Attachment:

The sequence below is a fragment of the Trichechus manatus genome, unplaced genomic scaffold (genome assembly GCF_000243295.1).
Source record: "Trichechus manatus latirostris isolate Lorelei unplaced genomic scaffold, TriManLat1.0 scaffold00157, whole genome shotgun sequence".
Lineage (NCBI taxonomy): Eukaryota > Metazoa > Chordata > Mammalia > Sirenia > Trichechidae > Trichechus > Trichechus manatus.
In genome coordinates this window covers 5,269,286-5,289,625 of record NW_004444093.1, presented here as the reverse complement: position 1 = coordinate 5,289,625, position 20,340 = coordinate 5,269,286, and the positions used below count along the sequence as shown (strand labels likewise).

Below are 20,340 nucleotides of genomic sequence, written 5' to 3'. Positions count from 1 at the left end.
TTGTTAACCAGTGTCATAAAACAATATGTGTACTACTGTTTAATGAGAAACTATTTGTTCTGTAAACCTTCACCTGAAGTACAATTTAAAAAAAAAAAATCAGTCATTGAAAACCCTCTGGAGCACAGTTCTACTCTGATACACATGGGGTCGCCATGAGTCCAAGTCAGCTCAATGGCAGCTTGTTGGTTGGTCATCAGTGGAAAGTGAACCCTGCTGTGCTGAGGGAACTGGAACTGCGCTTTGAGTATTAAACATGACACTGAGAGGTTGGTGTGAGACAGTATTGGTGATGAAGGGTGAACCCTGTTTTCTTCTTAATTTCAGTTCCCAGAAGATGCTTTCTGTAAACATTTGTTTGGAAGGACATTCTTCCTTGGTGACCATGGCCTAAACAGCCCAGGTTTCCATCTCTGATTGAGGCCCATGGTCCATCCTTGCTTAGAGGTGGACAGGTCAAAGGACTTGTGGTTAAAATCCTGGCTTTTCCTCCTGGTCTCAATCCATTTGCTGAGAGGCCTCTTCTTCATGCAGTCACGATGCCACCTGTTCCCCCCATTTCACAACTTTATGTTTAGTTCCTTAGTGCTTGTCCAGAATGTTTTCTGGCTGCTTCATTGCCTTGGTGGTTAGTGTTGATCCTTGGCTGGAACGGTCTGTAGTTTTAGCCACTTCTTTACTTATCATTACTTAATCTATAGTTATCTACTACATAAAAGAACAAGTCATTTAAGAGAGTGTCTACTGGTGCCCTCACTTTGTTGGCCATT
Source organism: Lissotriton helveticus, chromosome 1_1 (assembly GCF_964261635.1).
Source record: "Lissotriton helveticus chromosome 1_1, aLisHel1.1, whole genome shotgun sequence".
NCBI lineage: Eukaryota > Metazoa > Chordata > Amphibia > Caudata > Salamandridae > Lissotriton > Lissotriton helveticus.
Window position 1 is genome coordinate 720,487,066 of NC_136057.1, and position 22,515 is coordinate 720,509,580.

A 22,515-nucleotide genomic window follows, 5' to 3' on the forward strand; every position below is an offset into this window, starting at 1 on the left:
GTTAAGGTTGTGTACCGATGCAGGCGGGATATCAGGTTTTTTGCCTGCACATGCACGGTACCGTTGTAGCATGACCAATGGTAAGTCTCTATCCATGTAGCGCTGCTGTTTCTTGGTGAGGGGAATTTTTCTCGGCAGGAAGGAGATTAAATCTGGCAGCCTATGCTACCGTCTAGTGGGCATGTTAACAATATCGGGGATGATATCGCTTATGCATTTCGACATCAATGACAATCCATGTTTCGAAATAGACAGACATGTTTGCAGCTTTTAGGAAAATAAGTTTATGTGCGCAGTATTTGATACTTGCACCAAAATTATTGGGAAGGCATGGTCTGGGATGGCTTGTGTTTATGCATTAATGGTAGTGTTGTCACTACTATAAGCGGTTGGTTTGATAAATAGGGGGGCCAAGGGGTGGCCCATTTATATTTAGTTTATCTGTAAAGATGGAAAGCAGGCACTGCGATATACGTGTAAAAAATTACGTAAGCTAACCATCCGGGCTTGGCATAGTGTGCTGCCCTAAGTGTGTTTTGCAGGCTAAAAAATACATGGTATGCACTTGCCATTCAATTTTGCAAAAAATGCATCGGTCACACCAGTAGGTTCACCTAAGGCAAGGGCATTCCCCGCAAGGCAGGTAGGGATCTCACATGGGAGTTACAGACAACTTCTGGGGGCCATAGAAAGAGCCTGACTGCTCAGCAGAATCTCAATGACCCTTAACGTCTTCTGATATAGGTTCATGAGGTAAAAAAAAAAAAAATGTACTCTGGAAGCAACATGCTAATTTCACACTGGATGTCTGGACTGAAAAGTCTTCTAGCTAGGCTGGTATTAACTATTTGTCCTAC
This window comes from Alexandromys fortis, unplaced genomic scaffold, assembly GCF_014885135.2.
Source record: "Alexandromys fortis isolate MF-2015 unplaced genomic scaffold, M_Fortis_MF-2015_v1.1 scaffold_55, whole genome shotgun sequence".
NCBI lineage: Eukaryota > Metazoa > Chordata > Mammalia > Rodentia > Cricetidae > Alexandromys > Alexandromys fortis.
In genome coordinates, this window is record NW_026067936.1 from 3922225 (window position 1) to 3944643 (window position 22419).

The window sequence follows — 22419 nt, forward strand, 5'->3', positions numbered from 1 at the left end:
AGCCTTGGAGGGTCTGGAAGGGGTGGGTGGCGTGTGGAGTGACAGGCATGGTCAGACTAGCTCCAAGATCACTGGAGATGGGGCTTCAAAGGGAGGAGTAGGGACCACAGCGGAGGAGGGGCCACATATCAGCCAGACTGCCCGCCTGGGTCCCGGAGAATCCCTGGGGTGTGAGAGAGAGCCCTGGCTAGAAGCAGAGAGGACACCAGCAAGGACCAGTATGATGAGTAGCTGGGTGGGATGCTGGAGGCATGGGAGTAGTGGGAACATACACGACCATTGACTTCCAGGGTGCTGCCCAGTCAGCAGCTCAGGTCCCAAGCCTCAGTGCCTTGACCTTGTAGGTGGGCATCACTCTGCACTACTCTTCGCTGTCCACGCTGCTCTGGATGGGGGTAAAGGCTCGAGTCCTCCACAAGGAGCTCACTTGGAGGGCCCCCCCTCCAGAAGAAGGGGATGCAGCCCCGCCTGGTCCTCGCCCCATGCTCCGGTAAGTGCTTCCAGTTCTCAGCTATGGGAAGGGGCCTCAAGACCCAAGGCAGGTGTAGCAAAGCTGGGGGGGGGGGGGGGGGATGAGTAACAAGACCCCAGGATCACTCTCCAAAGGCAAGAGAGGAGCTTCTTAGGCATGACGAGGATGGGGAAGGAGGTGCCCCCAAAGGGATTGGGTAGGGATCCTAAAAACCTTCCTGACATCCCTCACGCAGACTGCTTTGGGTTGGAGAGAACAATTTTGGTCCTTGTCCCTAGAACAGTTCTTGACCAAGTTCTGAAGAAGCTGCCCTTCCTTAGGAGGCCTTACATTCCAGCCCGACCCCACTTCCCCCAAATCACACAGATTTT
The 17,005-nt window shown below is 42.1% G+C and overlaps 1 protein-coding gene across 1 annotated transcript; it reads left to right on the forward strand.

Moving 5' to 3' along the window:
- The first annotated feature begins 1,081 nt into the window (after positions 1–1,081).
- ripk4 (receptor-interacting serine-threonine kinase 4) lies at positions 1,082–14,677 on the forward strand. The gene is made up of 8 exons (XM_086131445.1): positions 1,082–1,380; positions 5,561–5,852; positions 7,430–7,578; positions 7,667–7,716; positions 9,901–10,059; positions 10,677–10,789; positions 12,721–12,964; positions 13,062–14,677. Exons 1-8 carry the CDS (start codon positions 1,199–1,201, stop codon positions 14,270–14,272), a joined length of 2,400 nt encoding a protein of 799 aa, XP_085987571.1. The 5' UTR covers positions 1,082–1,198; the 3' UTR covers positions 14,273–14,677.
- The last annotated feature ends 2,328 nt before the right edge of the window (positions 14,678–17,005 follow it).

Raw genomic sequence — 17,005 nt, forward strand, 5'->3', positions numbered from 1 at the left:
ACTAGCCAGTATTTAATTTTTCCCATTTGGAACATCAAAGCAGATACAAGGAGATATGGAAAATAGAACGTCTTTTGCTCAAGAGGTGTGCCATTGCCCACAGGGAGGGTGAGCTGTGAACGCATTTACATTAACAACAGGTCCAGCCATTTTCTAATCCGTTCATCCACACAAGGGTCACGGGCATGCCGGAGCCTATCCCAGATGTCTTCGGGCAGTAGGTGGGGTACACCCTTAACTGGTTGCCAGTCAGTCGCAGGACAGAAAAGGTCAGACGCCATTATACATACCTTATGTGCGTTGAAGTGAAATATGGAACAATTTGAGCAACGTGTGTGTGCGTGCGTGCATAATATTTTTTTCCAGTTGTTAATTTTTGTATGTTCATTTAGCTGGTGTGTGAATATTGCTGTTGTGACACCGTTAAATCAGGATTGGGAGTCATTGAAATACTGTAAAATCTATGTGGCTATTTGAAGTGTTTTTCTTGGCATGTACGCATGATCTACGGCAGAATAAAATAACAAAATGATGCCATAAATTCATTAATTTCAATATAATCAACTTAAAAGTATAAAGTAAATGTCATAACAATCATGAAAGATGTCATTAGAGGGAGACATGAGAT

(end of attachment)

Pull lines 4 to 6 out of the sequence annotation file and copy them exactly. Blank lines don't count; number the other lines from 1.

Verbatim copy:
In genome coordinates this window covers 5,269,286-5,289,625 of record NW_004444093.1, presented here as the reverse complement: position 1 = coordinate 5,289,625, position 20,340 = coordinate 5,269,286, and the positions used below count along the sequence as shown (strand labels likewise).

Below are 20,340 nucleotides of genomic sequence, written 5' to 3'. Positions count from 1 at the left end.
TTGTTAACCAGTGTCATAAAACAATATGTGTACTACTGTTTAATGAGAAACTATTTGTTCTGTAAACCTTCACCTGAAGTACAATTTAAAAAAAAAAAATCAGTCATTGAAAACCCTCTGGAGCACAGTTCTACTCTGATACACATGGGGTCGCCATGAGTCCAAGTCAGCTCAATGGCAGCTTGTTGGTTGGTCATCAGTGGAAAGTGAACCCTGCTGTGCTGAGGGAACTGGAACTGCGCTTTGAGTATTAAACATGACACTGAGAGGTTGGTGTGAGACAGTATTGGTGATGAAGGGTGAACCCTGTTTTCTTCTTAATTTCAGTTCCCAGAAGATGCTTTCTGTAAACATTTGTTTGGAAGGACATTCTTCCTTGGTGACCATGGCCTAAACAGCCCAGGTTTCCATCTCTGATTGAGGCCCATGGTCCATCCTTGCTTAGAGGTGGACAGGTCAAAGGACTTGTGGTTAAAATCCTGGCTTTTCCTCCTGGTCTCAATCCATTTGCTGAGAGGCCTCTTCTTCATGCAGTCACGATGCCACCTGTTCCCCCCATTTCACAACTTTATGTTTAGTTCCTTAGTGCTTGTCCAGAATGTTTTCTGGCTGCTTCATTGCCTTGGTGGTTAGTGTTGATCCTTGGCTGGAACGGTCTGTAGTTTTAGCCACTTCTTTACTTATCATTACTTAATCTATAGTTATCTACTACATAAAAGAACAAGTCATTTAAGAGAGTGTCTACTGGTGCCCTCACTTTGTTGGCCATT